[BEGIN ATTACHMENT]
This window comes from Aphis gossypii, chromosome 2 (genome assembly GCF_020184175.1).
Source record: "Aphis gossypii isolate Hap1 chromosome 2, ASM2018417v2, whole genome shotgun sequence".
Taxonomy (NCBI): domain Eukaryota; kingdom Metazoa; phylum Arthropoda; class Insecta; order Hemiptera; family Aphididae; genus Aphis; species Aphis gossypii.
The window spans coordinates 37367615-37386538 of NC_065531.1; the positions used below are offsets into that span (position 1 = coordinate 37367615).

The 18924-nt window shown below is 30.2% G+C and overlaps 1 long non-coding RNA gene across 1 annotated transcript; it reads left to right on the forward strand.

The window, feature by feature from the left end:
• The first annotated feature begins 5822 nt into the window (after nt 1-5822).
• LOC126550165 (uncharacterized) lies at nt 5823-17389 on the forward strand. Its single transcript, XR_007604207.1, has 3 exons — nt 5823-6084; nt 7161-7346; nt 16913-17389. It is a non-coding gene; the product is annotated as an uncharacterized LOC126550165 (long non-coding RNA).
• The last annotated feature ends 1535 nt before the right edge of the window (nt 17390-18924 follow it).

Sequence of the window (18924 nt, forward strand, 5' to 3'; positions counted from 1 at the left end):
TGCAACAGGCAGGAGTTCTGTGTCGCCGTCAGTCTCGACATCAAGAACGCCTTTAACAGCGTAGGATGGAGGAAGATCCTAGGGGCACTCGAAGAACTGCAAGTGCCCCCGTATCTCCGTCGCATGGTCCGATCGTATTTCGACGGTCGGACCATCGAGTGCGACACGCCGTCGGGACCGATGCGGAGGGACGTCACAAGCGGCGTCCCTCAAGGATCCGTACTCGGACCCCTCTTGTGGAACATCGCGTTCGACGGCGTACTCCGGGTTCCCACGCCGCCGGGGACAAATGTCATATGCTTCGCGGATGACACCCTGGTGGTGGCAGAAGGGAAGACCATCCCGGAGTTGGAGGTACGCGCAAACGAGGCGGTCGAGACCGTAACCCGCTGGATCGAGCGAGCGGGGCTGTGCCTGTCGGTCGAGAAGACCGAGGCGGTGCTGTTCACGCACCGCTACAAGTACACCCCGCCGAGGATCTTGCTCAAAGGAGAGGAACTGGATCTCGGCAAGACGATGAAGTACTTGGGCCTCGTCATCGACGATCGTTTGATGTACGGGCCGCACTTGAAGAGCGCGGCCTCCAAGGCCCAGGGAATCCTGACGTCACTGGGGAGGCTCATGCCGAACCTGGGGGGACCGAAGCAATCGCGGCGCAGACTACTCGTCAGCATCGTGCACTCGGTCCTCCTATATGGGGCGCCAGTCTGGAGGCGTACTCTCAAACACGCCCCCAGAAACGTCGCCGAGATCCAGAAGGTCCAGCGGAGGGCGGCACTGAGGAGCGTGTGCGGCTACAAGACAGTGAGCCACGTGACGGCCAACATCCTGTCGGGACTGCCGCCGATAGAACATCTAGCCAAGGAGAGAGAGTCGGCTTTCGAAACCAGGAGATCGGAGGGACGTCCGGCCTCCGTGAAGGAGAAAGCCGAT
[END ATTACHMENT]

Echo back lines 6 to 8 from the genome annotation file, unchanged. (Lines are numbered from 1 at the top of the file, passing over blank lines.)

The window, feature by feature from the left end:
• The first annotated feature begins 5822 nt into the window (after nt 1-5822).
• LOC126550165 (uncharacterized) lies at nt 5823-17389 on the forward strand. Its single transcript, XR_007604207.1, has 3 exons — nt 5823-6084; nt 7161-7346; nt 16913-17389. It is a non-coding gene; the product is annotated as an uncharacterized LOC126550165 (long non-coding RNA).